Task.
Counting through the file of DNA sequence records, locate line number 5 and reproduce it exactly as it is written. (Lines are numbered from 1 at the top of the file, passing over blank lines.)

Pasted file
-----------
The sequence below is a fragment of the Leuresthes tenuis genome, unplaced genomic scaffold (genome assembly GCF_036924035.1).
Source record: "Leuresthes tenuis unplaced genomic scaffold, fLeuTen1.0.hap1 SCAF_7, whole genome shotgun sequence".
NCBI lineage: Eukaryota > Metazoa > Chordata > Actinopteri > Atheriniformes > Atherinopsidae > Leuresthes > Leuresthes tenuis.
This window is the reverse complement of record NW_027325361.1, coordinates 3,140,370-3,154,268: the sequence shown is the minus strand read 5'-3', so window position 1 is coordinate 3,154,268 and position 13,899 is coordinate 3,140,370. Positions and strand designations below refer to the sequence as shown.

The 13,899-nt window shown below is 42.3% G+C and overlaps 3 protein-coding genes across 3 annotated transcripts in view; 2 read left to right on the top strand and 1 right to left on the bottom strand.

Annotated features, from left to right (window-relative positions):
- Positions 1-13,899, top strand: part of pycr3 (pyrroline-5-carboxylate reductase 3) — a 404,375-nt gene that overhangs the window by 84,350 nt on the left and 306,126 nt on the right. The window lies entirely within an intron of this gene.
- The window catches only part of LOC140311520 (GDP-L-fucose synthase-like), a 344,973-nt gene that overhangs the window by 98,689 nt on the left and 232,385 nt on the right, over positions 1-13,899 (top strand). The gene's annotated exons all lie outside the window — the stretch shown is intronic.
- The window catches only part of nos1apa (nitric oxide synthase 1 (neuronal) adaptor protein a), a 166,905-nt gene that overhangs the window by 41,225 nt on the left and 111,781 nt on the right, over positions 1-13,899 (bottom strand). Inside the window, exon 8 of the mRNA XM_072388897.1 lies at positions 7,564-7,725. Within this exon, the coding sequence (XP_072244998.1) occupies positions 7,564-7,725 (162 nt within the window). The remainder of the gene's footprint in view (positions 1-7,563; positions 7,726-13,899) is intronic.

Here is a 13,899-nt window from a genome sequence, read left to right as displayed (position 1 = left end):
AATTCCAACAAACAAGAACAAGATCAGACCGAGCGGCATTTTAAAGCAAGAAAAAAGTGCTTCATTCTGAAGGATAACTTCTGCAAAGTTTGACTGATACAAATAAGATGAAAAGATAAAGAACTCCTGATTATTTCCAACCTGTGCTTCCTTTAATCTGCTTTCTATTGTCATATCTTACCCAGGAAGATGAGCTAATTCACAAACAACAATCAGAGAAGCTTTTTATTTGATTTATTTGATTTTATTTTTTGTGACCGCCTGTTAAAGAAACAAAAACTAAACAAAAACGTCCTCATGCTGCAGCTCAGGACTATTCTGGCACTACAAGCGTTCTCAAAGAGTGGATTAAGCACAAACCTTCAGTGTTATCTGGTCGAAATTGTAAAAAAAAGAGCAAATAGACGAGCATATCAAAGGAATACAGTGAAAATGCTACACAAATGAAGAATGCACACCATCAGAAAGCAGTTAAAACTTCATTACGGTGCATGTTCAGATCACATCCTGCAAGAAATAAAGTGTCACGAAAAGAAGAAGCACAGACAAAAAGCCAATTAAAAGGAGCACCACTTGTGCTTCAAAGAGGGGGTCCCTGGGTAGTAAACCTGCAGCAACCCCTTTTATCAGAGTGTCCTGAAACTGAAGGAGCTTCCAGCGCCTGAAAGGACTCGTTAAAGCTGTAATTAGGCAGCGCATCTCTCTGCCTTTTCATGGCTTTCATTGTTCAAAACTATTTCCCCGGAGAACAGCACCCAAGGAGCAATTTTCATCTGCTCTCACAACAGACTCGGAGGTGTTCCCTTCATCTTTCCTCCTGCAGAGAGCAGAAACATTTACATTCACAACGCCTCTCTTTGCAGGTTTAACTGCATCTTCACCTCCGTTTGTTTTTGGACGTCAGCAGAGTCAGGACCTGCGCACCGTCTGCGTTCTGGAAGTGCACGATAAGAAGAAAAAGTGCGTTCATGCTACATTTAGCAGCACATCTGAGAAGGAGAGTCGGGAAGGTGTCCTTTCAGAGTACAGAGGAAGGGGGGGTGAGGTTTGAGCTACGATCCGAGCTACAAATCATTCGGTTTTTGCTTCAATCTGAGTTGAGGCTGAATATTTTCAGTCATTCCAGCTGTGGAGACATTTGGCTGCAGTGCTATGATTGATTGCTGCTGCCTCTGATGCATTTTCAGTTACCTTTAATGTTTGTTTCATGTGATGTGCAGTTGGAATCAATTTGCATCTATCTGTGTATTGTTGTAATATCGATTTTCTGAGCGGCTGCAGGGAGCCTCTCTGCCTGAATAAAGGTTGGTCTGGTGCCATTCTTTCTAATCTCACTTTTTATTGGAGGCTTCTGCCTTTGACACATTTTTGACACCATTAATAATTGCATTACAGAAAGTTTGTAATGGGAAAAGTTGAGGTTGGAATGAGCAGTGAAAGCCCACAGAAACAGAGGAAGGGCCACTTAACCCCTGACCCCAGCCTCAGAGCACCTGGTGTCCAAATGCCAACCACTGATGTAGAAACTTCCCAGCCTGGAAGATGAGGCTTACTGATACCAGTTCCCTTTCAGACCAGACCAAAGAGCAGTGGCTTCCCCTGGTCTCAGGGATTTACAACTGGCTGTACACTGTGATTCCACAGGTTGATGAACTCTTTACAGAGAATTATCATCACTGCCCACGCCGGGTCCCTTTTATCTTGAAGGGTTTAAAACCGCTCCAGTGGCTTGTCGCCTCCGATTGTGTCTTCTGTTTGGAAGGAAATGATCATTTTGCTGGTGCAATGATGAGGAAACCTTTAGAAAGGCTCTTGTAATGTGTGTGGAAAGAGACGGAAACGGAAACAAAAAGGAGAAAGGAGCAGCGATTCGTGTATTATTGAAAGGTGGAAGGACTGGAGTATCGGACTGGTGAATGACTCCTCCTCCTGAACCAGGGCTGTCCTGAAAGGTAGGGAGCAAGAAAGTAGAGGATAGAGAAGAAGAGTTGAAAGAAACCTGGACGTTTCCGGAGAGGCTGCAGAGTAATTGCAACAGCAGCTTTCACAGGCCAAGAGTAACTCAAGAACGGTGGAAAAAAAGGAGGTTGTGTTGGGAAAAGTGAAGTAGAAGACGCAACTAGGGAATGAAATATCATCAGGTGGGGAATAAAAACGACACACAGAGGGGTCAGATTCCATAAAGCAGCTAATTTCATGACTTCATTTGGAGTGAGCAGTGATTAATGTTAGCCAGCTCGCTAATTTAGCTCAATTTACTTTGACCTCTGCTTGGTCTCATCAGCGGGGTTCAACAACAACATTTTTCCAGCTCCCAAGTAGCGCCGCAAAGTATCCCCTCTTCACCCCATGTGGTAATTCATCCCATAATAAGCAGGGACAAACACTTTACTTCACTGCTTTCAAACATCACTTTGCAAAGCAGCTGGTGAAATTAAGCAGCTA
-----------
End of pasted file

The 13,899-nt window shown below is 42.3% G+C and overlaps 3 protein-coding genes across 3 annotated transcripts in view; 2 read left to right on the top strand and 1 right to left on the bottom strand.